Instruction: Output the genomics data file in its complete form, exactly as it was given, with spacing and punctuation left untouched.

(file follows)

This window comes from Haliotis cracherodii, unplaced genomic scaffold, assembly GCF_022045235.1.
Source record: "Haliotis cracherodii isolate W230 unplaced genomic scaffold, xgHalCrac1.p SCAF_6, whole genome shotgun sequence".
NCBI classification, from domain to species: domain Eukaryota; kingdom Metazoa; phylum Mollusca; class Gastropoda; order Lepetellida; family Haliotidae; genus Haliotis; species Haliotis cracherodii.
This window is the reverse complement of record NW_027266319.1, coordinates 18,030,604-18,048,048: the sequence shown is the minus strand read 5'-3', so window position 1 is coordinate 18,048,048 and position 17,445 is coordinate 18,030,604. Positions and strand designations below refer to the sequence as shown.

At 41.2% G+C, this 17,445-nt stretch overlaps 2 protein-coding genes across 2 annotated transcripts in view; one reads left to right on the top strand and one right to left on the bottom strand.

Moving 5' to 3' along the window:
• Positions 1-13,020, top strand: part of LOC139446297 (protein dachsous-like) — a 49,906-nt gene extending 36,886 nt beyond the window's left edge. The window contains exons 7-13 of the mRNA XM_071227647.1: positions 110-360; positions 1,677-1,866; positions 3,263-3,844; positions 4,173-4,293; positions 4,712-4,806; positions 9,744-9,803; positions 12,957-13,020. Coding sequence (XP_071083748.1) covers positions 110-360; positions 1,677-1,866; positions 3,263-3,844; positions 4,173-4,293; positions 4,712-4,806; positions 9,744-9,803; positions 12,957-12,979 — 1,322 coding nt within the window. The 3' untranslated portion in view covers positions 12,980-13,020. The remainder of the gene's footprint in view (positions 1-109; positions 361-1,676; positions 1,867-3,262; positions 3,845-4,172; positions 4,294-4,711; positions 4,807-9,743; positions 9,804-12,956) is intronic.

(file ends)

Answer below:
This window comes from Haliotis cracherodii, unplaced genomic scaffold, assembly GCF_022045235.1.
Source record: "Haliotis cracherodii isolate W230 unplaced genomic scaffold, xgHalCrac1.p SCAF_6, whole genome shotgun sequence".
NCBI classification, from domain to species: domain Eukaryota; kingdom Metazoa; phylum Mollusca; class Gastropoda; order Lepetellida; family Haliotidae; genus Haliotis; species Haliotis cracherodii.
This window is the reverse complement of record NW_027266319.1, coordinates 18,030,604-18,048,048: the sequence shown is the minus strand read 5'-3', so window position 1 is coordinate 18,048,048 and position 17,445 is coordinate 18,030,604. Positions and strand designations below refer to the sequence as shown.

At 41.2% G+C, this 17,445-nt stretch overlaps 2 protein-coding genes across 2 annotated transcripts in view; one reads left to right on the top strand and one right to left on the bottom strand.

Moving 5' to 3' along the window:
• Positions 1-13,020, top strand: part of LOC139446297 (protein dachsous-like) — a 49,906-nt gene extending 36,886 nt beyond the window's left edge. The window contains exons 7-13 of the mRNA XM_071227647.1: positions 110-360; positions 1,677-1,866; positions 3,263-3,844; positions 4,173-4,293; positions 4,712-4,806; positions 9,744-9,803; positions 12,957-13,020. Coding sequence (XP_071083748.1) covers positions 110-360; positions 1,677-1,866; positions 3,263-3,844; positions 4,173-4,293; positions 4,712-4,806; positions 9,744-9,803; positions 12,957-12,979 — 1,322 coding nt within the window. The 3' untranslated portion in view covers positions 12,980-13,020. The remainder of the gene's footprint in view (positions 1-109; positions 361-1,676; positions 1,867-3,262; positions 3,845-4,172; positions 4,294-4,711; positions 4,807-9,743; positions 9,804-12,956) is intronic.